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Why you shouldn't panic if the property bubble bursts

Britain is approaching the end of a property price boom. Asking prices have risen for the fifth month in a row to reach another record high, with buyers facing an average price tag of more than £300,000.

In just one year, house prices have shot up by more than 10 per cent, according to Nationwide. 

Desperate buyers, rushing to cash in on stamp duty savings or move to bigger homes, have been battling it out to win houses with gardens in sought-after areas, driving up prices.

Property bubble? In just one year, house prices have shot up by more than 10 per cent, according to Nationwide

But between March and April, the Office for National Statistics recorded a 2.2 per cent fall in house prices. Experts say this was a wake-up call that the market can go down as well as up.

So as the stamp duty holiday draws to a close, with family finances stretched to the limit and house prices beginning to fall, are those caught up in the property boom about to be caught out?

You are in negative equity if you sell your house and the value of your mortgage debt is greater than the value of your property. 

This can happen if you buy your home with a small deposit and, shortly afterwards, house prices fall sharply because of an economic downturn. Or if buyers have paid over the odds to secure a home in a frenzied market.

So will families who bid over the asking price by 10 per cent or 15 per cent wind up in negative equity?

Desperate buyers, rushing to cash in on stamp duty savings or move to bigger homes, have been battling it out to win houses with gardens in sought-after areas, driving up prices

Lawrence Bowles, a research analyst at estate agent Savills, says this is unlikely.

'If you are buying with a mortgage, your lender will instruct a surveyor to value the property,' he says.

'The surveyor will not agree with your purchase price unless there is evidence that it really is worth what you are prepared to pay.'

Mortgage brokers, however, have reported that some buyers are happy to go ahead with a sale even when the valuation report is lower than the purchase price — using their own savings to make up the mortgage shortfall. This increases the risk of negative equity.

Those who buy a home with a small deposit of between 5 per cent and 10 per cent and those who purchase new-build properties — which have a premium attached to the price — are the most likely to end up in negative equity.

So real is the risk that one mortgage lender is taking precautions: Skipton Building Society will not offer mortgages to new-build homebuyers who have only a 5 per cent deposit to avoid putting them at risk of negative equity.

Wake-up call: Between March and April, the Office of National Statistics recorded a 2.2 per cent fall in house prices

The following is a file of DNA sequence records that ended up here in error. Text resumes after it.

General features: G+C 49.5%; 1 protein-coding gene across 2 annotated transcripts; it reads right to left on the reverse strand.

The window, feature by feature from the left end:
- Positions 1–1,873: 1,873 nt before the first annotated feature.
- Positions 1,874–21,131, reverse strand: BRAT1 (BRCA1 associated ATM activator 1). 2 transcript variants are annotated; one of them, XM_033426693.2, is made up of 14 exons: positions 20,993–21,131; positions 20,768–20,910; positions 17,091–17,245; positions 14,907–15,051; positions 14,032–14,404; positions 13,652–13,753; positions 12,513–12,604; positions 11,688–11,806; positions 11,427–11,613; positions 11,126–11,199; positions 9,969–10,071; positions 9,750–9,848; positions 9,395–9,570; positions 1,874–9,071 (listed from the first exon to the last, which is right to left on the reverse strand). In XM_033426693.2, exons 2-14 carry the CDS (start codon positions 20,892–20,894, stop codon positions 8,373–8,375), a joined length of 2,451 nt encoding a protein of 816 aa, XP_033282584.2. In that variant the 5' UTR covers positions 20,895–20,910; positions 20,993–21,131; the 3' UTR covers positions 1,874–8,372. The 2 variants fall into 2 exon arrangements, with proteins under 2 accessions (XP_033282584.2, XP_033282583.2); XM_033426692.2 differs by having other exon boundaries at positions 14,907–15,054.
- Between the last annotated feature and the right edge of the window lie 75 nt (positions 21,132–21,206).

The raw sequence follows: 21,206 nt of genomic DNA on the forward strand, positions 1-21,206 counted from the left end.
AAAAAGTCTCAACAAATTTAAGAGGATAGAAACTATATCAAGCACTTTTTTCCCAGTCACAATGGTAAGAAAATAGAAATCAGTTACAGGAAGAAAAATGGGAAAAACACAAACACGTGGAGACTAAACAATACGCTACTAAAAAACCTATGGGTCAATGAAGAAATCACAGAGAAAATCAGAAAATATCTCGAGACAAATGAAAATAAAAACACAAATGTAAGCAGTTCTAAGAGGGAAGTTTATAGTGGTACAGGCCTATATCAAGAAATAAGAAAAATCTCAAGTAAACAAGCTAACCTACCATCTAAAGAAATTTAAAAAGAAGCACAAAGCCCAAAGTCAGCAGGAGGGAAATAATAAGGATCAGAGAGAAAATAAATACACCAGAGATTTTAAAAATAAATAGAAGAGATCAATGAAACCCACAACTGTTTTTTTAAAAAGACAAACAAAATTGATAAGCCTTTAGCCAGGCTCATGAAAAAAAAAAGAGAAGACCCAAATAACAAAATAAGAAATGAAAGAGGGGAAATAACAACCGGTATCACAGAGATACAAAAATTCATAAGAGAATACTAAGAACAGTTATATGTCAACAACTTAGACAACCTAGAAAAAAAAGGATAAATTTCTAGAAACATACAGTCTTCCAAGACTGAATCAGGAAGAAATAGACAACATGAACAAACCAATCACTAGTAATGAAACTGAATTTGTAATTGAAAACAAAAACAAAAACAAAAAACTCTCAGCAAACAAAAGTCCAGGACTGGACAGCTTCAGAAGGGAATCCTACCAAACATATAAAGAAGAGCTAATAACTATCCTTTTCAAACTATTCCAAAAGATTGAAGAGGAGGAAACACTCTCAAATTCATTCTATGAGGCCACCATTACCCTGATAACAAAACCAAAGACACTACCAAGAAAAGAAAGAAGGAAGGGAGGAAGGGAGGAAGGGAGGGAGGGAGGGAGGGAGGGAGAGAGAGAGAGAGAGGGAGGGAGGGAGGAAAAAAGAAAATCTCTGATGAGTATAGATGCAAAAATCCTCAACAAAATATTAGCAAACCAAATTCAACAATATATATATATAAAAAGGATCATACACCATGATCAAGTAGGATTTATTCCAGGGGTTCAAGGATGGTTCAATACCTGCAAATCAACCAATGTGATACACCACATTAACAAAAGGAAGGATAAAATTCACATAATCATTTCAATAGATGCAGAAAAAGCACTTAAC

More than 60 per cent of first-time buyers say they are worried their house in the future may be worth less than they paid for it, according to a survey by broker First Mortgage. And 42 per cent said negative equity would cause them a problem.

Nick Morrey, product technical manager at mortgage broker John Charcol, says: 'It is an understandable fear, but given that house prices are expected to remain robust, it shouldn't be a big problem.

'The loss is only on paper unless you try to sell.'

He says borrowers who find themselves in negative equity should not panic.

'At the end of your mortgage deal, call your lender and ask them for a new rate.

'Even if your mortgage debt is worth more than your home, they will still be able to offer you a good deal.'

Until June 30, the first £500,000 of a property's price is stamp duty-free, saving buyers up to £15,000. After that, the tax-free threshold drops to £250,000 until September 30, and returns to £125,000 thereafter.

Even after the tax relief begins to taper off, forecasters say new buyers need not fear a property price collapse because the market is awash with house-hunters who are looking to upsize.

Savills has predicted 4 per cent annual growth this year, rising to 5 per cent in 2022, before falling back to 3 per cent in 2025.

Recent faltering house prices, however, are not the only dark cloud on the horizon.

Rising inflation and the risk of job losses as a result of the pandemic could put a squeeze on household finances, making it harder to keep on top of mortgage payments.

'Those who used up all their savings to buy a more expensive house may be wishing they had kept some reserves as a safety net,' says Mr Morrey.

And borrowers who rushed to buy homes in the countryside miles from the office during lockdown may face stiff commuting costs when they are called back to work.

The good news is that, thanks to banks' tough affordability checks, borrowers should be able to withstand some fall in their income or change in their circumstances.

All lenders have to ensure you can afford to pay your mortgage at an interest rate of around 7 per cent — 3  per cent above their standard variable rate. With banks prepared to offer home loans of between 1 per cent and 4 per cent, there is plenty of wiggle room.

But those who are made redundant should act quickly, says Mr Morrey.

'Call your lender to discuss your options straight away.

'Lenders can offer partial or interest-only payments, or look at stretching the mortgage term to bring down costs.'

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